Some of the Department's evaluation questions imply a conceptual framework (or theory) about individual and organizational behavior. One part of our task, for example, was "[To evaluate] . . . the relationships among consumer outcomes, family outcomes, organizational outcomes, service utilization, and cost, including identifying the factors which mediate these relationships." We approached this task by assuming that, through the course of time, one thing can influence another, and that the temporal sequence of "actions and reactions" can be important in interpreting the record. We look at the basic question of interrelationships at various places throughout the report, but especially in Chapter 8, entitled System Effects.


While you will find a more detailed description of the methods we used to answer the evaluation questions in Appendix A, we went about our work in the following manner:
1. Convened representative community advisory groups to get ideas (e.g., other questions; issues), and to critique preliminary plans.

2. Convened a Design Team of experts from California and around the country for the same purpose.

3. Designed Survey Instruments and a plan for gathering information, storing it, and analyzing it.

4. Project team members completed the field work. That field work, most of which was carried out between February and September 1994, included:
5. DDS, CSLA agencies and regional centers assisted in compiling service lists, and other data, including cost information.

6. A follow-up, phone survey of four-fifths of the CSLA agencies on selected topics (e.g., costs, transition to non-CSLA funded supported living) was completed in July 1995.

7. We completed a cost survey of two comparable states in the CSLA pilot.

8. Routine and topical reports were submitted as requested.

9. A quarterly newsletter, Imagine That! (see Appendix C), was developed as a way to get information back to the field, and to maintain effective working relationships with those kind enough to assist with the evaluation.

10. The final report was written.

11. Two end-of-project presentations on our findings were made in October, 1995, at annual conferences held in Northern and Southern California.


Who did CSLA Serve?

On June 30, 1992, approximately a dozen adults were being served with CSLA funds. That fall, the number accelerated. By the time the evaluation began (August 1993), there were approximately 250 individuals on lists of CSLA service recipients. Where they lived is reflected by dots on the map of California, which can be found on the cover page. By October 1994, the number had risen to nearly 300, the approximate peak of participation. With movement in (and out of) CSLA-funded services, and subsequent decisions at two regional centers to use other services (or funds), the number continued to change (typically in a downward direction) from that point in time to the end of the project.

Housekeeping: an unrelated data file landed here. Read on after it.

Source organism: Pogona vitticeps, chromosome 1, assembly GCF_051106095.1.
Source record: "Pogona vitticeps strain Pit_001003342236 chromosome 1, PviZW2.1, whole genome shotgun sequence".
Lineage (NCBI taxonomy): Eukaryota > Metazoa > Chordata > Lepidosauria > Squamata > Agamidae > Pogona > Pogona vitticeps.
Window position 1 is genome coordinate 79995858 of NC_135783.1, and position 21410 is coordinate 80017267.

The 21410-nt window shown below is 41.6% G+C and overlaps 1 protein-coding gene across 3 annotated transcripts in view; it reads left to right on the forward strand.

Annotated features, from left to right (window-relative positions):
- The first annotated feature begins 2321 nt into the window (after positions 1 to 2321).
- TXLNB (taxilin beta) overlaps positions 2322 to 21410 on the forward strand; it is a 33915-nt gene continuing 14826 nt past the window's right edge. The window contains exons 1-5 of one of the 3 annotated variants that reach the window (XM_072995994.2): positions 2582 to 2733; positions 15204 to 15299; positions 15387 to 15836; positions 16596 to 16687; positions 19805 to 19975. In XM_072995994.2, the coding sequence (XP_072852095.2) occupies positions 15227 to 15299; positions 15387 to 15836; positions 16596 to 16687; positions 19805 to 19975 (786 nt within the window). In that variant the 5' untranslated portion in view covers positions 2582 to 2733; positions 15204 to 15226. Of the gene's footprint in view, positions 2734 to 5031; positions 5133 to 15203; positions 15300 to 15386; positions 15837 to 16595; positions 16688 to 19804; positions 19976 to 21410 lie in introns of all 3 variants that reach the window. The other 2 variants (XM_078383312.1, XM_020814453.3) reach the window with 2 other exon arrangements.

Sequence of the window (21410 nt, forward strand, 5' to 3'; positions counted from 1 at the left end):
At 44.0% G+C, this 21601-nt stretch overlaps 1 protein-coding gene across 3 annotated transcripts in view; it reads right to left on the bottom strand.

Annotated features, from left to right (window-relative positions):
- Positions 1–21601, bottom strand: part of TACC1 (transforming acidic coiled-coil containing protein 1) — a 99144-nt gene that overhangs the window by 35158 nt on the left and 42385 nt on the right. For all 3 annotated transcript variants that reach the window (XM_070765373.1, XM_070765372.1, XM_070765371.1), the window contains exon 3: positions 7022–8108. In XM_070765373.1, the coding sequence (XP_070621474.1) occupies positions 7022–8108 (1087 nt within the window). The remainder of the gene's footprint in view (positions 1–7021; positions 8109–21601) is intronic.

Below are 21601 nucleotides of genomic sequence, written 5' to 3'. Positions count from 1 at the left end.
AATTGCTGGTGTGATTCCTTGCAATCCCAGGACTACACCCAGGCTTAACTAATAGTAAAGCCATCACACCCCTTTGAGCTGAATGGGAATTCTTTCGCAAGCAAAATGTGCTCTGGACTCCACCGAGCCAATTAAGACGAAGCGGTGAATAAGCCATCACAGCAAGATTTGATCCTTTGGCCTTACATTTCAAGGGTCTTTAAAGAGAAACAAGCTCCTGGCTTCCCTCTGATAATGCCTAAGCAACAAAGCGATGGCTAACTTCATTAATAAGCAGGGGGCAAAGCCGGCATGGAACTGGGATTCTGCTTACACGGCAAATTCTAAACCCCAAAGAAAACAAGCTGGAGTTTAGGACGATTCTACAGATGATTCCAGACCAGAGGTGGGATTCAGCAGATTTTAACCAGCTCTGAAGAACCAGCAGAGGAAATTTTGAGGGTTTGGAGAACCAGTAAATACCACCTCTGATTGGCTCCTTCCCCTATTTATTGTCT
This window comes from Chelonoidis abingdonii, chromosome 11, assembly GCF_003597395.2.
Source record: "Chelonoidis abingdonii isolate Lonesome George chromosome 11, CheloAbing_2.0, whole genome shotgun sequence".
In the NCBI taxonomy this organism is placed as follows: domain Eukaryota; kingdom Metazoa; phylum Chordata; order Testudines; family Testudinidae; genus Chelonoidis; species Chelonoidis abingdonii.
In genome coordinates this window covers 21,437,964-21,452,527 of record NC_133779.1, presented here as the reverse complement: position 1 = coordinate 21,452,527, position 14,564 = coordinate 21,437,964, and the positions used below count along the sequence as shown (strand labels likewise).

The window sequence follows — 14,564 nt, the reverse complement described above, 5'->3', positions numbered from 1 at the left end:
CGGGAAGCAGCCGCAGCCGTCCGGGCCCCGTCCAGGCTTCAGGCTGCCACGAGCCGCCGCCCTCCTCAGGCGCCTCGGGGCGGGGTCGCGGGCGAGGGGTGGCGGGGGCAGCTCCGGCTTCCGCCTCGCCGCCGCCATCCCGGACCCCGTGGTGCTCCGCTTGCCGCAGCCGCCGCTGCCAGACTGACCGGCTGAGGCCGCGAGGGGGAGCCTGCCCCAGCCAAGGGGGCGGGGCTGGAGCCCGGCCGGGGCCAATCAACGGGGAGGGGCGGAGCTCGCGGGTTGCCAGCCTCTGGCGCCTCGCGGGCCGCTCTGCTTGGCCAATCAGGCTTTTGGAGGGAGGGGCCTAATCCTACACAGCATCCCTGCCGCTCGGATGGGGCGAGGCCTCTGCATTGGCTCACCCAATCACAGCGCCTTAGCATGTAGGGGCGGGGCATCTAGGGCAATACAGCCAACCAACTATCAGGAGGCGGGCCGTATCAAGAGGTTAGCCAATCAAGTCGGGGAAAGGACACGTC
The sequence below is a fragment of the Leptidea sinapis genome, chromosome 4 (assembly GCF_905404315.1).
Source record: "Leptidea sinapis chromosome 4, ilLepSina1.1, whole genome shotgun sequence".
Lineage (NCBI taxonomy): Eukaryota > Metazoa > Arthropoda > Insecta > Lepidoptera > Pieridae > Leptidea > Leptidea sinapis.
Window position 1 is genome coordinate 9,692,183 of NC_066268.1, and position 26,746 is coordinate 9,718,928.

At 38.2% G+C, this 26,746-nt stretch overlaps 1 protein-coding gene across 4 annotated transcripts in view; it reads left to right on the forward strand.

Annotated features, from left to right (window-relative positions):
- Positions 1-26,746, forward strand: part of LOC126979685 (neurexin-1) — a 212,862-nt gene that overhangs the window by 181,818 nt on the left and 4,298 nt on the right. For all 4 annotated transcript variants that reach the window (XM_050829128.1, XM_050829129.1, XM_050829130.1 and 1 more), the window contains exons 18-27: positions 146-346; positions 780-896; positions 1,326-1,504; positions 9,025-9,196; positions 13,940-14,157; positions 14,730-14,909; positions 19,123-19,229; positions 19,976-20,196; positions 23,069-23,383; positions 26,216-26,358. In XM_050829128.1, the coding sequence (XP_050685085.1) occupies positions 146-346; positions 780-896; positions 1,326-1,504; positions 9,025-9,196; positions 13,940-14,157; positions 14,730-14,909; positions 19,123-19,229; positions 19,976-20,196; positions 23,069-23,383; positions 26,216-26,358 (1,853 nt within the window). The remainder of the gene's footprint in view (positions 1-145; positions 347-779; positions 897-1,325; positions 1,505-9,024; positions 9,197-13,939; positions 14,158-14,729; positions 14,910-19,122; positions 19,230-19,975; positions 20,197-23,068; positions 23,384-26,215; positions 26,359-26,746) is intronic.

In terms of diagnostic indicators, in comparison with all individuals using regional center services and known to the Department of Developmental Services (DDS), CSLA service users were much more likely to have no mental retardation (or to be mildly retarded) and to be non-ambulatory (often associated with cerebral palsy). In terms of developmental level (DEV%), as reported on the Client Developmental Evaluation Report (CDER), the average score was 76% for CSLA participants. Individual scores ranged from a low of 4% to a high of 99%. (Developmental level is a measure derived from 23 CDER items related to what the person can or cannot do. Raw scores range from 23 to 98. Expressed as a percentage, each person's score= Raw score minus 23/75) X 100.) These averages varied little across regional centers, with the exception of one, which had an average score well below those of the other six centers. It's of note that the center was also one of two that used a lottery system to select applicants for CSLA.